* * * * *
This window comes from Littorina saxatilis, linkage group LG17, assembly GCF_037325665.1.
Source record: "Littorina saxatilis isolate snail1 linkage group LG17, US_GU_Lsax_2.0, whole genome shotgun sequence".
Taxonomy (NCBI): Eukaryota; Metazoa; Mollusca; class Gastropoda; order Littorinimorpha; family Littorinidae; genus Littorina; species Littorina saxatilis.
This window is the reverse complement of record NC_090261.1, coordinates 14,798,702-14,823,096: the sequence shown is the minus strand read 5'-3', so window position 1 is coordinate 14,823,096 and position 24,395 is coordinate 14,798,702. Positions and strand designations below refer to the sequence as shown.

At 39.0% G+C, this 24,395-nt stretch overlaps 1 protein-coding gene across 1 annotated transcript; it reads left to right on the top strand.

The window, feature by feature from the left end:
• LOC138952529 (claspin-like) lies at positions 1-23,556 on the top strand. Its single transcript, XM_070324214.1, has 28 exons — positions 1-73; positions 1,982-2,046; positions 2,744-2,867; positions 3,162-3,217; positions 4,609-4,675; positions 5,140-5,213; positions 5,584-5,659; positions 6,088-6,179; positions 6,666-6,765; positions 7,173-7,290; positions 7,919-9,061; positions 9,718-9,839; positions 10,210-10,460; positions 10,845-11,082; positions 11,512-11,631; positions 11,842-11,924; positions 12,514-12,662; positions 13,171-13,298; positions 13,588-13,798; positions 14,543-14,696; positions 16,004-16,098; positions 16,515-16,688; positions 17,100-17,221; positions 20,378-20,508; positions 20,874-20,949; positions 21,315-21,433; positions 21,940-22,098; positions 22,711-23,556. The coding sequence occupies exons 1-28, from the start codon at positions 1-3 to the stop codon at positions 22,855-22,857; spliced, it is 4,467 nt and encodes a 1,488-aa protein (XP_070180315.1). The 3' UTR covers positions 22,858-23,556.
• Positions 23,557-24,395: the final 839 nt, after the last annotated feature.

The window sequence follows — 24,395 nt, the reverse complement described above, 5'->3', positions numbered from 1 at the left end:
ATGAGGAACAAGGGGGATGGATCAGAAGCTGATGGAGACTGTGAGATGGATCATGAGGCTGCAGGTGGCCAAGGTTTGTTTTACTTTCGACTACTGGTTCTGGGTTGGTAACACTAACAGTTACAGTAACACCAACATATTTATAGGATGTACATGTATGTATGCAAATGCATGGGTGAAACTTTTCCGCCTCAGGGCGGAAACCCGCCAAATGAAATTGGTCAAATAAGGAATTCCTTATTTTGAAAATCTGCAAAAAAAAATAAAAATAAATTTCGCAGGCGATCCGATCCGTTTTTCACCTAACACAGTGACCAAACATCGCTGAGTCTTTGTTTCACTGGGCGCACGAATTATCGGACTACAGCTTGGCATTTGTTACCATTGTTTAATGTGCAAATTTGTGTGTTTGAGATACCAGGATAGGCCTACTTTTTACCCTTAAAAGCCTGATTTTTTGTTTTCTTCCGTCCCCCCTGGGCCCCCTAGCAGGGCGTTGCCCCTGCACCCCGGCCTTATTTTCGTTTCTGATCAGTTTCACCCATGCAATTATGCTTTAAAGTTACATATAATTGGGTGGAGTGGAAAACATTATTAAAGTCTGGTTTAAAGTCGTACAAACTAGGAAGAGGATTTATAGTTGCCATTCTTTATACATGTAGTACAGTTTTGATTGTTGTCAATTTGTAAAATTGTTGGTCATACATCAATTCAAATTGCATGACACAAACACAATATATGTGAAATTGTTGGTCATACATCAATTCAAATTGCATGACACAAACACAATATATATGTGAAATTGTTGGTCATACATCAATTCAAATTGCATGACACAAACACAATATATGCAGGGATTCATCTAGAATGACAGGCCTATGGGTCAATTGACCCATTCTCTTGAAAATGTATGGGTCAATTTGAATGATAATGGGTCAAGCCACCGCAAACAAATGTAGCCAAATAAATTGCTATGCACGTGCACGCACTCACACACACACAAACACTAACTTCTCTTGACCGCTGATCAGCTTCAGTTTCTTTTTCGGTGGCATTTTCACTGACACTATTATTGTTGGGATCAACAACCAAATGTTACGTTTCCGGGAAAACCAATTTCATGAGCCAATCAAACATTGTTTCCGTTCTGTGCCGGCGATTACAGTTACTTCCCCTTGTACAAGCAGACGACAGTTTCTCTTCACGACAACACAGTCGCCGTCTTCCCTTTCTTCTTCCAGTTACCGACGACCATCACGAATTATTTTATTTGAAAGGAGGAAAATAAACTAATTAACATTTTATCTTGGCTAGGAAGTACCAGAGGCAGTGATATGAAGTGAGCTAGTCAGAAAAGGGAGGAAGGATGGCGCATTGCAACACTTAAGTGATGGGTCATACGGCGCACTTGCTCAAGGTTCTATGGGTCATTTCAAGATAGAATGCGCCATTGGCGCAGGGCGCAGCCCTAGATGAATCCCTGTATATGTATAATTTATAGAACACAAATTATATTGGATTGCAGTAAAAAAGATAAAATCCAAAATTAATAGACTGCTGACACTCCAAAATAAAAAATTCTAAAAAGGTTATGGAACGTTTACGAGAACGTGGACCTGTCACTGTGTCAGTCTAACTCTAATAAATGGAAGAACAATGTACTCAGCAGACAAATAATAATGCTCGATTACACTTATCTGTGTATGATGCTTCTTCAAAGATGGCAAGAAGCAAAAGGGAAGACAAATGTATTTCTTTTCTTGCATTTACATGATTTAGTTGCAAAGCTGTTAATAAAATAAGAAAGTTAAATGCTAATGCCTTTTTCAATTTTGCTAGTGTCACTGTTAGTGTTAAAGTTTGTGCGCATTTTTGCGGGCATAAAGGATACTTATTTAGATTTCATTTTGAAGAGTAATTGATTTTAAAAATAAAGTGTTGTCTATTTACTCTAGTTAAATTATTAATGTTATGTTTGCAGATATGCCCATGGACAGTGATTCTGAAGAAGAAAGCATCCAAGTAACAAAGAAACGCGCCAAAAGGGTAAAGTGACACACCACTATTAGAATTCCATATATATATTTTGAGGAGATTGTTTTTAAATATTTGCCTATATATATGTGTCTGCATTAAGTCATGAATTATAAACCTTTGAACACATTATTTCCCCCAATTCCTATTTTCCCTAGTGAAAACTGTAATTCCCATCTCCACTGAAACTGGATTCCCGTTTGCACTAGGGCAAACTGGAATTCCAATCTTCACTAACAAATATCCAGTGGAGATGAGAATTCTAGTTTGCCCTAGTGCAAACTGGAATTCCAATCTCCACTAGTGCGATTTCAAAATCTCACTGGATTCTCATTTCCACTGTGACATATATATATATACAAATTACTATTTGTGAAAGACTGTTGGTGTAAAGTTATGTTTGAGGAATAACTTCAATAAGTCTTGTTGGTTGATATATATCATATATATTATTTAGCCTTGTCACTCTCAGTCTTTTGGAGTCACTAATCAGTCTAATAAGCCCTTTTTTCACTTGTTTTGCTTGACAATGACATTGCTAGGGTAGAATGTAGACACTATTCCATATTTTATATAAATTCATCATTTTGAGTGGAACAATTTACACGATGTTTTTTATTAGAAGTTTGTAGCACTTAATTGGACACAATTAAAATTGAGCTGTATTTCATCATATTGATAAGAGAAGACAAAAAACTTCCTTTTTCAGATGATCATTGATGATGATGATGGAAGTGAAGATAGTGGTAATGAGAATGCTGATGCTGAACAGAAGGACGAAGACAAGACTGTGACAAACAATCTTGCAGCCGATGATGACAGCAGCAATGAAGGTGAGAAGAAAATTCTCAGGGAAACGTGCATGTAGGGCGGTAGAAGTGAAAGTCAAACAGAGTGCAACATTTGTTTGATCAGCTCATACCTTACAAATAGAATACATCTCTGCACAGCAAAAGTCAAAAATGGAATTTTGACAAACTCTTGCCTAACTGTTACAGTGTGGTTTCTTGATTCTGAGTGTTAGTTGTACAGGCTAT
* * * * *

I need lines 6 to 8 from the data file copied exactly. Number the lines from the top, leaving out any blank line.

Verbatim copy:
The window, feature by feature from the left end:
• LOC138952529 (claspin-like) lies at positions 1-23,556 on the top strand. Its single transcript, XM_070324214.1, has 28 exons — positions 1-73; positions 1,982-2,046; positions 2,744-2,867; positions 3,162-3,217; positions 4,609-4,675; positions 5,140-5,213; positions 5,584-5,659; positions 6,088-6,179; positions 6,666-6,765; positions 7,173-7,290; positions 7,919-9,061; positions 9,718-9,839; positions 10,210-10,460; positions 10,845-11,082; positions 11,512-11,631; positions 11,842-11,924; positions 12,514-12,662; positions 13,171-13,298; positions 13,588-13,798; positions 14,543-14,696; positions 16,004-16,098; positions 16,515-16,688; positions 17,100-17,221; positions 20,378-20,508; positions 20,874-20,949; positions 21,315-21,433; positions 21,940-22,098; positions 22,711-23,556. The coding sequence occupies exons 1-28, from the start codon at positions 1-3 to the stop codon at positions 22,855-22,857; spliced, it is 4,467 nt and encodes a 1,488-aa protein (XP_070180315.1). The 3' UTR covers positions 22,858-23,556.
• Positions 23,557-24,395: the final 839 nt, after the last annotated feature.